reference to Figs. 2 and 3.
on the inner surface, and the band will be con
valve shown in Figure I, a screw 4i‘! is provided in 10
the opening between the chamber i'i and it. The
for the ?ow of liquid will thereby correspondingly
be decreased. I prefer to make the spring-band
screw is held in its position by means of a nut 4 I.
The spring 635 is wound around the bolt of the
screw. The device shown in Figs. 7 and 8 is
very thin, for instance not thicker than 1/500 to
1/200 inch. The height of the band is prefer
Also the space between the coils
15 ably about 1/8".
of the spring should be very small. The coeffi
cient of expansion of the band should be greater
than that of the surrounding casing which may
consist of iron or steel.
. Adjacent to the controlling device just de
adapted for double-action, flow of liquid being 15
possible both from the chamber ll to the cham
ber i8 and vice versa. In operation, liquid ?ows
from chamber ll’ through channels 42 provided
in the nut M, annular peripheral grooves 43, axial
scribed there is provided a similar controlling de
vice the screw head Ea (Fig. 2) of which is located
at that end of the piston I which is directed to
wards the chamber [8. While the ?rst named.
controlling device permits flow of liquid only from
chamber l‘! to chamber M3, the second control
ling device permits flow of liquid only in the op
posite direction, that
from chamber 18 to
grooves Ml provided at the periphery of the nut 20
through the spaces between the screw-formed
spring 45, axial grooves 46 provided at the pe
riphery of the screw 4%] (see also Fig. 8), annular
peripheral grooves it“! and through the channels
48 provided in the screw into the chamber IE3 or 25
vice versa.
chamber ll.
When the axle 35 and spring 36 move down
3O
wardly or away from the frame 3!, the shaft 56,
is rotated to move the piston towards the ?xed
partition I’ in a clock-wise direction, thus caus
ing the pressure in the chamber ii to rise and the
35 liquid to flow from chamber I’! through the small
apertures ‘l and 8, channels la, 8a, 9a, and dis
charge passage Qb, chamber 6, through the spaces
between the coils of the spiral spring [4, and
through the radial channels ii and axial chan
40 nels i9 and I? to the chamber it. The outer sur
face of the screw head 5 is preferably provided
with a kerf slot 5’ for receiving a suitable tool to
permit the convenient insertion and removal of
the screw 4 from the piston i.
A resistance to the flow of liquid arises in the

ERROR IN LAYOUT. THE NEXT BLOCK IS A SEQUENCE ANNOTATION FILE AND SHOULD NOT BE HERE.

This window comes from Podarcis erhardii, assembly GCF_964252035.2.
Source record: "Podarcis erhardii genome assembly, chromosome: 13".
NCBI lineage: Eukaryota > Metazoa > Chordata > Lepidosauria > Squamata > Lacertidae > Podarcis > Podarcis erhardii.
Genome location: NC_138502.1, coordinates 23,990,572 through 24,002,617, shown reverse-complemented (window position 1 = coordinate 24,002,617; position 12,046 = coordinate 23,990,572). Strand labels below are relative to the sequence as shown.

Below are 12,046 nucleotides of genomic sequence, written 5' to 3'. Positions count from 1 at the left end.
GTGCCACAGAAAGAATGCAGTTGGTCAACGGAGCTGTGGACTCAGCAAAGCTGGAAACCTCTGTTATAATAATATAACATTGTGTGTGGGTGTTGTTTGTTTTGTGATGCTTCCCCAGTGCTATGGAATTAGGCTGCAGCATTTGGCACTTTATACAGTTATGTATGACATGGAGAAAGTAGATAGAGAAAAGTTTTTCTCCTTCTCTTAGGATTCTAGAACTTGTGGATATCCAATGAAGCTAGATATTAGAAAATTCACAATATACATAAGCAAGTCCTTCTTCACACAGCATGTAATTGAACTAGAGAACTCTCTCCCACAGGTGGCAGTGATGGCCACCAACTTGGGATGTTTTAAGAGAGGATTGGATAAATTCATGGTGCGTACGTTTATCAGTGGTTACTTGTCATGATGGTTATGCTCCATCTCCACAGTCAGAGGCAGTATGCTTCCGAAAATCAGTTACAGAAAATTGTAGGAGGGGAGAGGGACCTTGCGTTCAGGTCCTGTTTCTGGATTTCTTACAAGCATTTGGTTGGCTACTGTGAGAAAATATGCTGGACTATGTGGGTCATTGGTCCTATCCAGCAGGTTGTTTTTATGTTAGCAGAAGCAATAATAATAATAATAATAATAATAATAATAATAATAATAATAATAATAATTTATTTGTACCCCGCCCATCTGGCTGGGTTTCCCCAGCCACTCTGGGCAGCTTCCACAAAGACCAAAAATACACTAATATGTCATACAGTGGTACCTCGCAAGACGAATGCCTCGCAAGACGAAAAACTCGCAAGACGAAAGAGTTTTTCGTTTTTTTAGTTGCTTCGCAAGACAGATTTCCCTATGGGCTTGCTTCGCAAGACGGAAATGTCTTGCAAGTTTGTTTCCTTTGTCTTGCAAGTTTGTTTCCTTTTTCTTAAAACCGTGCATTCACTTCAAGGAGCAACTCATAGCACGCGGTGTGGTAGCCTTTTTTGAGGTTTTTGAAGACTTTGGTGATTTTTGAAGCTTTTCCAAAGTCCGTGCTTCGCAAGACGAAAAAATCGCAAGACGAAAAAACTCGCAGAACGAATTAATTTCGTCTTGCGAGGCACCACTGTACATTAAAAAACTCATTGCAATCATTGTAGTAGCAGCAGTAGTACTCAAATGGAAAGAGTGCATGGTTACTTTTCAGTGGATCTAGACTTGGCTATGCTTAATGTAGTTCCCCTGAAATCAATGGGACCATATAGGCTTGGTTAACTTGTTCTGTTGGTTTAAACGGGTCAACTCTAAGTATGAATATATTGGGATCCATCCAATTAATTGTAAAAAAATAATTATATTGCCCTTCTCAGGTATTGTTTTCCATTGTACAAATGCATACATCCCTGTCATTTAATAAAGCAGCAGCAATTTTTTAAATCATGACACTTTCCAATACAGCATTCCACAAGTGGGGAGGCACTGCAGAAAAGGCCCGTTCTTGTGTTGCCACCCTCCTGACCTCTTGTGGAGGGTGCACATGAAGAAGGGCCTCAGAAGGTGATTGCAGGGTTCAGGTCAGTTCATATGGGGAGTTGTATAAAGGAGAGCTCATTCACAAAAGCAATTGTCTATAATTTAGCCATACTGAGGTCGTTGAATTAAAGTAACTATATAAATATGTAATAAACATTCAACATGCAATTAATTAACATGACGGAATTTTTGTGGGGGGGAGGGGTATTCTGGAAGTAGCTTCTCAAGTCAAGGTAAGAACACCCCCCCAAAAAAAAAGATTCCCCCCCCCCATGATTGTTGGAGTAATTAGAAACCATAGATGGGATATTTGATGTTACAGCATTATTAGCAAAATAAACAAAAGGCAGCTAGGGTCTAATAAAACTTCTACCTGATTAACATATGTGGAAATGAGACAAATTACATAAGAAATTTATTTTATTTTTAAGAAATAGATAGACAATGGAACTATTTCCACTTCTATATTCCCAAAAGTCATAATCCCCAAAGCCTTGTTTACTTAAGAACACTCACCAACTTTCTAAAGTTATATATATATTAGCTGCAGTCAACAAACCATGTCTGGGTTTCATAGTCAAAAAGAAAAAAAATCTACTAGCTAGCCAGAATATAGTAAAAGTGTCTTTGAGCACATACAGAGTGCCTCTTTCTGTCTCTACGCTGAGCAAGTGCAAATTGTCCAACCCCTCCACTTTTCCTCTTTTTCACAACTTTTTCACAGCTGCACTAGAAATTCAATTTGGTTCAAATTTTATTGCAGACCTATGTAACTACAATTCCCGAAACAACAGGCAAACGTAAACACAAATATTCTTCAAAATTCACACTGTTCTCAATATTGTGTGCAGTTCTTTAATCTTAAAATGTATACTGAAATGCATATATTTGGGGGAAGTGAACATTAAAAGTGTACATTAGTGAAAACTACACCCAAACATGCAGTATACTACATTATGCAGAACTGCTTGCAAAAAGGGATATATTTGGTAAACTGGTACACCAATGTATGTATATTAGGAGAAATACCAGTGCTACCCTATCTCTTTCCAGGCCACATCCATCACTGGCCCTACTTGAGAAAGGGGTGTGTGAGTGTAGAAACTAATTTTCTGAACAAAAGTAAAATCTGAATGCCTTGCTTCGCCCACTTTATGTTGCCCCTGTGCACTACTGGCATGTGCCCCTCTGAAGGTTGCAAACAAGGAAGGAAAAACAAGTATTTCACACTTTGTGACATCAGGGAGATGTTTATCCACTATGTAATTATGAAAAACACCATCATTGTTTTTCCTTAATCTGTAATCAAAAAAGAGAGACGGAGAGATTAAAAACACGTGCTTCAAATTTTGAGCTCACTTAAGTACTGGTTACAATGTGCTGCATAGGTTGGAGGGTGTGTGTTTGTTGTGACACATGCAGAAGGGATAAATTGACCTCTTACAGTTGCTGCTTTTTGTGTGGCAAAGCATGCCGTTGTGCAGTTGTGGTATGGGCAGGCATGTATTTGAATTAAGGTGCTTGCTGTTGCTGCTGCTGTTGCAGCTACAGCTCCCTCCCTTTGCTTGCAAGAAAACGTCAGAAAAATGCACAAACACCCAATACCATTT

45
narrow apertures l’, 3, and in the discharge pas
sage 9b where the streams of liquid discharged
from the channels 9 and 9a strike each other.
As will be seen from the drawings, the mem
50 bers enclosing the channels 9 and 8a are arranged
immovably with respect to each other, said chan
nels thus forming a passage of constant cross
section. The discharge passage 9b is suf?ciently
restricted to cause the liquid streams to be
55 damped prior to entering the chamber 6. Due
to the action of the streams upon each other and
due to the contraction of the spring and decrease
in cross section between the coils under the in?u
ence of the pressure, the last-mentioned resist
will vary in response to the intensity of the
to ance
shock. The spiral-formed band l4 also works as
a thermostat, since, as pointed out above, the
space between the coils is varying in response to
changes in temperature.
65
'
If the piston l is moved in a counter clockwise
direction, the pressure in the chamber i8 will
rise and a restricted flow of liquid will take place
in the opposite direction through a similar but
oppositely disposed valve.
The ball valve [3 of
v70 the ?rst valve is then closed.
In the embodiment shown in Fig. 4, the spiral
formed band i9, the walls of the chamber It‘: and
the corresponding portion of the screw 4 are
formed conically.
75
'
According to the embodiment illustrated in
Figs. 7 and 8, which incidentally is the form of
tracted to an extent depending upon the amount
of pressure and the resistance to contraction of
10 the band, and the cross-sectional area available
In the embodiments shown in Figs. 5 and 6, the
Of course, the spring £35 and the co
operating parts may have another form, for
instance be shaped conically as in Fig. 5.
The spring serves its purpose even in the case
if there is only one channel provided between
the chambers H and i8 and the spring is located
in this channel. I wish, therefore, to point out
that the invention is not limited to the use of
the small channels described above.
According to Figs. 9 to 11, the casing of the 35
shock absorber comprises a bottom plate 5| and
a cover or cap portion 52 secured thereon by
means of threads. Provided in these parts are
bearings 53, 54 for the journals 55, 56 formed
on the rotatable part 59 of the shock absorber. 40
The rotatable part, which in the above described
manner receives its movement through the agency
of an arm 5i secured to the shaft journal 56,
is provided with a portion projecting radially
between the shaft journals, in which portion is 45
provided an annular groove 58 extending axially
in the example of embodiment illustrated. The
groove 58, which forms the working chamber or
chambers of the shock absorber, is disposed en
tirely within the rotatable part 59 and preferably 50
has a square or rectangular cross section.
Ar
ranged in the groove are radial partitions or
screens 60 fitting tightly to the outer and inner
walls and the bottom of the groove, and which
partitions or screens are rigidly connected with 55
the movable part, for instance by means of pins
6i or in any other convenient manner, as by
welding, soldering or the like. Obviously, they
may also be made integral with the movable part.
Secured on the bottom plate 5i or on a part 60
ncn-rotatably connected therewith, such as a
plate 52, are abutment screens 63 entering the
groove 58 between the ?xed partitions 60 on the
rotatable part, so that working chambers H and
it are formed between the screens and the par 65
titions, which chambers may in known manner
serve as pressure or suction chambers.
In the
example shown, there are four such chambers,
but the number may evidently vary to a great